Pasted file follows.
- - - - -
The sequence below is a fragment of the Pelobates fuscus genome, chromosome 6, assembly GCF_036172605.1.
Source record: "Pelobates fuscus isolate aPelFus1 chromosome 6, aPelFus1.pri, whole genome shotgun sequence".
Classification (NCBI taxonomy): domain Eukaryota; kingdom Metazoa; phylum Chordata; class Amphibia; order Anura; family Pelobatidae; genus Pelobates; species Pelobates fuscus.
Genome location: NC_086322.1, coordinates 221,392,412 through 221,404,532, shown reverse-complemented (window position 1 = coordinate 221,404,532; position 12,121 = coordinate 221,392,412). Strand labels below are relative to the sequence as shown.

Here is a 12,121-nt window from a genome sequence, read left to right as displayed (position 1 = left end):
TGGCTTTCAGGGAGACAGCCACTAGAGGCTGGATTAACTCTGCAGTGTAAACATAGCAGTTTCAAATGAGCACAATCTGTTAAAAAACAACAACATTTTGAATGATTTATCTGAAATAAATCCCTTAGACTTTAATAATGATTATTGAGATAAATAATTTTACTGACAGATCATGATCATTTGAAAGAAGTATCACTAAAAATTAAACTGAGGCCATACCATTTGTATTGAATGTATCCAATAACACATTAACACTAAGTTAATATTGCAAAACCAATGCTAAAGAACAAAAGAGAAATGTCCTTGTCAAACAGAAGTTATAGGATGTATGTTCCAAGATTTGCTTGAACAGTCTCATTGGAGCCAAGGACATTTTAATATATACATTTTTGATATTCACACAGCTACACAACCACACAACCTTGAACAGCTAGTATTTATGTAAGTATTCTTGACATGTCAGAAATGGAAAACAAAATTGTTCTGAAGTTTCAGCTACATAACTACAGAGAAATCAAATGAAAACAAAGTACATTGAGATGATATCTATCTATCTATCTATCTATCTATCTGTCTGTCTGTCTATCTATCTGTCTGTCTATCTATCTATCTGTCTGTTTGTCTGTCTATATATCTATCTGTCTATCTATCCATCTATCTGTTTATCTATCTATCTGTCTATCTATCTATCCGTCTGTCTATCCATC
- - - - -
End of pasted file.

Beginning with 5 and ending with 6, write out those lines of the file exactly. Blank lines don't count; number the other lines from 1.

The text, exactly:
Here is a 12,121-nt window from a genome sequence, read left to right as displayed (position 1 = left end):
TGGCTTTCAGGGAGACAGCCACTAGAGGCTGGATTAACTCTGCAGTGTAAACATAGCAGTTTCAAATGAGCACAATCTGTTAAAAAACAACAACATTTTGAATGATTTATCTGAAATAAATCCCTTAGACTTTAATAATGATTATTGAGATAAATAATTTTACTGACAGATCATGATCATTTGAAAGAAGTATCACTAAAAATTAAACTGAGGCCATACCATTTGTATTGAATGTATCCAATAACACATTAACACTAAGTTAATATTGCAAAACCAATGCTAAAGAACAAAAGAGAAATGTCCTTGTCAAACAGAAGTTATAGGATGTATGTTCCAAGATTTGCTTGAACAGTCTCATTGGAGCCAAGGACATTTTAATATATACATTTTTGATATTCACACAGCTACACAACCACACAACCTTGAACAGCTAGTATTTATGTAAGTATTCTTGACATGTCAGAAATGGAAAACAAAATTGTTCTGAAGTTTCAGCTACATAACTACAGAGAAATCAAATGAAAACAAAGTACATTGAGATGATATCTATCTATCTATCTATCTATCTATCTGTCTGTCTGTCTATCTATCTGTCTGTCTATCTATCTATCTGTCTGTTTGTCTGTCTATATATCTATCTGTCTATCTATCCATCTATCTGTTTATCTATCTATCTGTCTATCTATCTATCCGTCTGTCTATCCATC